Computer Forensics vs. Phone Forensics
What is Computer Forensics?
Computer forensics is a branch of digital forensic science pertaining to evidence found in computers and digital storage media. The goal of computer forensics is to examine digital media in a sound manner with the aim of identifying, preserving, recovering, analyzing, and presenting facts and opinions about the digital information.
Since the early 1980's, computers have been used for criminal and civil investigations including fraud, cyberstalking, child pornography, murder, and rape. Computer forensic has its own guidelines and practices designed to create a legal audit trail. Many high-profile cases have led to computer forensics being widely accepted as reliable within U.S. and European court systems.
Forensic techniques and expert knowledge are used to explain the current state of digital artifacts such as computer operating systems, storage mediums, or electronic files. The scope of forensic analysis can vary from simple information retrieval to reconstructing a series of events. The more domain knowledge of the examiner, the more flexibility revolves around the forensic methodology which can be described more as a discipline of art rather than science at times. This being said, law enforcement forensics are usually rather rigid and lack the flexibility unlike the civilian examiners.
What is Phone Forensics?
Mobile device forensics is the recovery of digital evidence or data from a mobile device under forensically sound conditions. The phrase mobile device usually refers to mobile phones but can also relate to any digital device with internal memory and communication ability, including Personal Digital Assistants (PDAs), GPS devices, and tablet computers.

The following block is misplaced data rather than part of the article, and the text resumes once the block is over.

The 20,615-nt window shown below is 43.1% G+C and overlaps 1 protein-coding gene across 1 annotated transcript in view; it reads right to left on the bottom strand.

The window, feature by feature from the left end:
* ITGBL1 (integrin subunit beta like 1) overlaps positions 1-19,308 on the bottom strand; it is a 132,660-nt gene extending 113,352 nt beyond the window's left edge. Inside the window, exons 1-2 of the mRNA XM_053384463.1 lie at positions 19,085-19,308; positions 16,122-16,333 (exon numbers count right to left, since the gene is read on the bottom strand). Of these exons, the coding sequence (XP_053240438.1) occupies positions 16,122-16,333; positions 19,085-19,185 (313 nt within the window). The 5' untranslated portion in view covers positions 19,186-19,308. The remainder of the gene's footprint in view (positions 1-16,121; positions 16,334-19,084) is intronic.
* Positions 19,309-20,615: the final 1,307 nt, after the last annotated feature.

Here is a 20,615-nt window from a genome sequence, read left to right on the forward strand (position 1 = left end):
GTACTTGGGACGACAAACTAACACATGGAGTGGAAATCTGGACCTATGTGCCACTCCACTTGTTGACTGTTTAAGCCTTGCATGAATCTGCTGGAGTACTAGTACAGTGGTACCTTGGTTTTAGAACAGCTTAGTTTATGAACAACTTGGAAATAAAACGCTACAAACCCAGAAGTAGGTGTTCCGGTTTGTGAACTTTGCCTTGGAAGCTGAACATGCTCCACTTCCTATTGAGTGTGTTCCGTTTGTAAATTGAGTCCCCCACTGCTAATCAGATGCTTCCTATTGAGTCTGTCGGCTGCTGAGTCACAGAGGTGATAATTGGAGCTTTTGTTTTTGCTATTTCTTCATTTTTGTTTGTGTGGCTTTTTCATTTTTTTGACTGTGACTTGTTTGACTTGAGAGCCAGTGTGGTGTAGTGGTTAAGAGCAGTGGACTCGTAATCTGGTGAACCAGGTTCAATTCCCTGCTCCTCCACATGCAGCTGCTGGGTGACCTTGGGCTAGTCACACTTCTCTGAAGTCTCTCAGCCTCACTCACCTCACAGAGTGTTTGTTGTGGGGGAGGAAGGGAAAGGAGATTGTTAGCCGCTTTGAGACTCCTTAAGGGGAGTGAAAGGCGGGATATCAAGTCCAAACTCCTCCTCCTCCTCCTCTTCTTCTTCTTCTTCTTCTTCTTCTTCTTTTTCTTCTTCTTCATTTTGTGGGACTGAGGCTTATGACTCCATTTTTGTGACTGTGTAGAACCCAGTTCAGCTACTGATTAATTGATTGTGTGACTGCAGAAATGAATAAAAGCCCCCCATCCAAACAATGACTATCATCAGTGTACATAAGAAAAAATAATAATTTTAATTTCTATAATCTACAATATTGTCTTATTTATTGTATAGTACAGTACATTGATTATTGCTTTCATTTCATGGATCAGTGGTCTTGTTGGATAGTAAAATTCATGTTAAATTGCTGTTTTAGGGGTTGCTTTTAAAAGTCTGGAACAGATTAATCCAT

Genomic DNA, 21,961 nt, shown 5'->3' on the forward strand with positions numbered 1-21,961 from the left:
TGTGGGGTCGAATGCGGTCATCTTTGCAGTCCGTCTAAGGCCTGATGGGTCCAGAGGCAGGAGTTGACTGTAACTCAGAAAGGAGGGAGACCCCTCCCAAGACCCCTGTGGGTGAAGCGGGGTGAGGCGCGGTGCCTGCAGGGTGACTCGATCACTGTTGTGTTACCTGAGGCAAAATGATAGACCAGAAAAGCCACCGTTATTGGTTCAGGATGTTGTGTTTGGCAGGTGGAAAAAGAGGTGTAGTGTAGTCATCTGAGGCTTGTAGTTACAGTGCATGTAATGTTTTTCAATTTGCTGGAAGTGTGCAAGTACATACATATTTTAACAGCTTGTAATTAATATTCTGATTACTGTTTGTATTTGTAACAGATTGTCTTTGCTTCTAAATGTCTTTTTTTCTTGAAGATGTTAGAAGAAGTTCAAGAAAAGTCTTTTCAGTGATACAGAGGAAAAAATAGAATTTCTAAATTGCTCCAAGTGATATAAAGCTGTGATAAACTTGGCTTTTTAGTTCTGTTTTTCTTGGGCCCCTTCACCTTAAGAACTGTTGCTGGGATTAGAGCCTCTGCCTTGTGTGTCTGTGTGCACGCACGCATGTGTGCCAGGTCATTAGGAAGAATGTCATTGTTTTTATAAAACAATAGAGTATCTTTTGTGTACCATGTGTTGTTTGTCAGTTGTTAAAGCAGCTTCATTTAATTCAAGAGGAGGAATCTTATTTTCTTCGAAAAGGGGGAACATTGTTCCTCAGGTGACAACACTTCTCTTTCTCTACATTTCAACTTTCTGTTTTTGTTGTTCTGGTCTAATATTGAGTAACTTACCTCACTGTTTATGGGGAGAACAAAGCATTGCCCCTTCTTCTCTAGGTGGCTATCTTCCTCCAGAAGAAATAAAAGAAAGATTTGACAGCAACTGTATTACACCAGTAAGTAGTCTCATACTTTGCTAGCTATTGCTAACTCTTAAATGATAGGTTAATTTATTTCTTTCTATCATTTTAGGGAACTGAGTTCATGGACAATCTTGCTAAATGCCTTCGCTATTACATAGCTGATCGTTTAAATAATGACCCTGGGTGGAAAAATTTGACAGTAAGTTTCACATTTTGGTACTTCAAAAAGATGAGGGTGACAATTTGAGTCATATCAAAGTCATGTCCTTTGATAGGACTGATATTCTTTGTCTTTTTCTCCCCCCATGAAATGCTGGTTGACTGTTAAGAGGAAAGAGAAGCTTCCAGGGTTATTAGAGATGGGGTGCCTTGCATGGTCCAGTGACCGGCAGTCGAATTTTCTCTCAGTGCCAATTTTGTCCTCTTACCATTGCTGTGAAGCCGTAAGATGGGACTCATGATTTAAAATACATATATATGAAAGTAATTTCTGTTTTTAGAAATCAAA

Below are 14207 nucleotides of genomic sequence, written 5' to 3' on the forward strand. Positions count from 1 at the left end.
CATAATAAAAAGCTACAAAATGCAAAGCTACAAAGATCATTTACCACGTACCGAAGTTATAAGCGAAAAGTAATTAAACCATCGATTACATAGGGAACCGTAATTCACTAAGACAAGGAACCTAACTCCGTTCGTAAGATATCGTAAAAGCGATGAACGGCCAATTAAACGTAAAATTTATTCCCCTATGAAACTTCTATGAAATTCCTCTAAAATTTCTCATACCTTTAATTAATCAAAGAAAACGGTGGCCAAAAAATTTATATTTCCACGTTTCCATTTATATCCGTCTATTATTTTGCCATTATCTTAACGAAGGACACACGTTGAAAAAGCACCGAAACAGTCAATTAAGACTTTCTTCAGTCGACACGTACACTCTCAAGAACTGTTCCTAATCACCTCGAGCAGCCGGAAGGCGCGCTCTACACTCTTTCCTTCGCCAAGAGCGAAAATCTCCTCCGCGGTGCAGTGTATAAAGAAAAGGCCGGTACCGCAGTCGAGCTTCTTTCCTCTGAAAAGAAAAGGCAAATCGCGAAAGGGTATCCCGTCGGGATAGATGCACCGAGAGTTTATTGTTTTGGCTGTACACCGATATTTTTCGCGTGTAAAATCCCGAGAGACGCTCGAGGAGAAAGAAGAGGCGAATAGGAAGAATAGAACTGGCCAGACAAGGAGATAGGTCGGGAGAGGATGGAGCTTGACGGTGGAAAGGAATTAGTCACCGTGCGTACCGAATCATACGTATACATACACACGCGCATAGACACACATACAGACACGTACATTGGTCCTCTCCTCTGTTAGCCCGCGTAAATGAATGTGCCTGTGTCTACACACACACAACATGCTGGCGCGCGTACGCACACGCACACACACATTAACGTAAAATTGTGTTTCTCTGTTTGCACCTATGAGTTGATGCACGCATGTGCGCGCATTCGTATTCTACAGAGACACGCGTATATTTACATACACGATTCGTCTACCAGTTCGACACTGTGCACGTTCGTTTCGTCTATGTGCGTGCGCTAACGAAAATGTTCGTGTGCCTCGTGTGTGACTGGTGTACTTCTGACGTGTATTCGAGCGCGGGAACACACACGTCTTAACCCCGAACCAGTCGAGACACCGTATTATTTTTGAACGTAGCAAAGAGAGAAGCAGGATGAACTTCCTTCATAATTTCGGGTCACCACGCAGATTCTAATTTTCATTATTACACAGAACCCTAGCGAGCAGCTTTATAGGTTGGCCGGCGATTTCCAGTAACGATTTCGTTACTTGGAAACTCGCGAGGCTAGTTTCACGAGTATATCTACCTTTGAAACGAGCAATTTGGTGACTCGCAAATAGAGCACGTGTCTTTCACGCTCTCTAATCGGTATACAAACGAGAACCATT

Since the consumer market for smartphones exploded in the early 2000's, smartphones have become ingrained as part of our daily lives, enabling and sometimes recording our every move. As a result, the need for the technical forensics evidence has dramatically increased as well. Unlike computer forensics with a limited number of operating systems (OS), such as Windows, Mac OS, and Linux; mobile forensics' OS are frequently changed significantly and require vigilance to stay up to date. Furthermore, mobile devices are designed to roam and are constantly communicating with the outside world/cell towers. As a result, proper evidence handling is extremely important to prevent the contamination of data. Forensic examiners must ensure that the phone is isolated to the extent possible to avoid the possibility of a phone being wiped remotely or data being changed by applications running in the background. The information obtained from a smart phone is often used by investigative agencies and law enforcement to create a timeline of a subject's locations and actions.